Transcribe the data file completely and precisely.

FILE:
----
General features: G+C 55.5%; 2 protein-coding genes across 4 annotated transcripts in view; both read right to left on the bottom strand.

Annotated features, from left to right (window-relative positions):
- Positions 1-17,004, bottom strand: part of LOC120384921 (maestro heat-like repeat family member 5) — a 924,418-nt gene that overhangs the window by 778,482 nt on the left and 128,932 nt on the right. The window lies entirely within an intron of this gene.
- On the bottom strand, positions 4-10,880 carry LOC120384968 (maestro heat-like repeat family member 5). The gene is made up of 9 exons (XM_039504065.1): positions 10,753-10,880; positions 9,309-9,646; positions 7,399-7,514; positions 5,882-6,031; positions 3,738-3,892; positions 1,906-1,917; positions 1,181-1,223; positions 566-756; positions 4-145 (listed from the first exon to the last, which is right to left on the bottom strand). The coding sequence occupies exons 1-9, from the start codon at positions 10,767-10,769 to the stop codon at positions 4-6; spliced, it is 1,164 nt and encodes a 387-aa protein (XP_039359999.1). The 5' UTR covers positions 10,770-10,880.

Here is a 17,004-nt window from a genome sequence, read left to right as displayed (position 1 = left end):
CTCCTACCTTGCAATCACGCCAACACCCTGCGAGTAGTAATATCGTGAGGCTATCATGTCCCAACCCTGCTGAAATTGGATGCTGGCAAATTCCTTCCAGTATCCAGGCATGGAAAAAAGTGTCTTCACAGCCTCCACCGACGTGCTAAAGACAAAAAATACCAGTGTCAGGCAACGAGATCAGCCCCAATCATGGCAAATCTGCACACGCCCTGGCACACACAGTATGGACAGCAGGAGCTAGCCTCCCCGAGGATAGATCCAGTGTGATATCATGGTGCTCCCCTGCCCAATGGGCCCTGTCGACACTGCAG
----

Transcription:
General features: G+C 55.5%; 2 protein-coding genes across 4 annotated transcripts in view; both read right to left on the bottom strand.

Annotated features, from left to right (window-relative positions):
- Positions 1-17,004, bottom strand: part of LOC120384921 (maestro heat-like repeat family member 5) — a 924,418-nt gene that overhangs the window by 778,482 nt on the left and 128,932 nt on the right. The window lies entirely within an intron of this gene.
- On the bottom strand, positions 4-10,880 carry LOC120384968 (maestro heat-like repeat family member 5). The gene is made up of 9 exons (XM_039504065.1): positions 10,753-10,880; positions 9,309-9,646; positions 7,399-7,514; positions 5,882-6,031; positions 3,738-3,892; positions 1,906-1,917; positions 1,181-1,223; positions 566-756; positions 4-145 (listed from the first exon to the last, which is right to left on the bottom strand). The coding sequence occupies exons 1-9, from the start codon at positions 10,767-10,769 to the stop codon at positions 4-6; spliced, it is 1,164 nt and encodes a 387-aa protein (XP_039359999.1). The 5' UTR covers positions 10,770-10,880.

Here is a 17,004-nt window from a genome sequence, read left to right as displayed (position 1 = left end):
CTCCTACCTTGCAATCACGCCAACACCCTGCGAGTAGTAATATCGTGAGGCTATCATGTCCCAACCCTGCTGAAATTGGATGCTGGCAAATTCCTTCCAGTATCCAGGCATGGAAAAAAGTGTCTTCACAGCCTCCACCGACGTGCTAAAGACAAAAAATACCAGTGTCAGGCAACGAGATCAGCCCCAATCATGGCAAATCTGCACACGCCCTGGCACACACAGTATGGACAGCAGGAGCTAGCCTCCCCGAGGATAGATCCAGTGTGATATCATGGTGCTCCCCTGCCCAATGGGCCCTGTCGACACTGCAG